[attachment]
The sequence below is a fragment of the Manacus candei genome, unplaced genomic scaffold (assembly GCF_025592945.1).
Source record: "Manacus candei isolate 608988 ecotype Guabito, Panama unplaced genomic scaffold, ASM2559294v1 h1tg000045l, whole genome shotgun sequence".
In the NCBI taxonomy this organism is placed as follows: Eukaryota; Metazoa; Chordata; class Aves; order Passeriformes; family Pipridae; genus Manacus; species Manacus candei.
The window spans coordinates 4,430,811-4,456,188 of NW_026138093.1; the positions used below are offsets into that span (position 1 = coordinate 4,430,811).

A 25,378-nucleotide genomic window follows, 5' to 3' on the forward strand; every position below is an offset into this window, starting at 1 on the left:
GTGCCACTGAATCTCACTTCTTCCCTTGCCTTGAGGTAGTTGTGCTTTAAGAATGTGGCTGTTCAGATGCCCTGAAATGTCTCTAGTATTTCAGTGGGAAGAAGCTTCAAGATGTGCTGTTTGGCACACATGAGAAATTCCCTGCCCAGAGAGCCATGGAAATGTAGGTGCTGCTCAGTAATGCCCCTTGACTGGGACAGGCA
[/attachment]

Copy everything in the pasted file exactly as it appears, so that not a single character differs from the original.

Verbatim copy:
The sequence below is a fragment of the Manacus candei genome, unplaced genomic scaffold (assembly GCF_025592945.1).
Source record: "Manacus candei isolate 608988 ecotype Guabito, Panama unplaced genomic scaffold, ASM2559294v1 h1tg000045l, whole genome shotgun sequence".
In the NCBI taxonomy this organism is placed as follows: Eukaryota; Metazoa; Chordata; class Aves; order Passeriformes; family Pipridae; genus Manacus; species Manacus candei.
The window spans coordinates 4,430,811-4,456,188 of NW_026138093.1; the positions used below are offsets into that span (position 1 = coordinate 4,430,811).

A 25,378-nucleotide genomic window follows, 5' to 3' on the forward strand; every position below is an offset into this window, starting at 1 on the left:
GTGCCACTGAATCTCACTTCTTCCCTTGCCTTGAGGTAGTTGTGCTTTAAGAATGTGGCTGTTCAGATGCCCTGAAATGTCTCTAGTATTTCAGTGGGAAGAAGCTTCAAGATGTGCTGTTTGGCACACATGAGAAATTCCCTGCCCAGAGAGCCATGGAAATGTAGGTGCTGCTCAGTAATGCCCCTTGACTGGGACAGGCA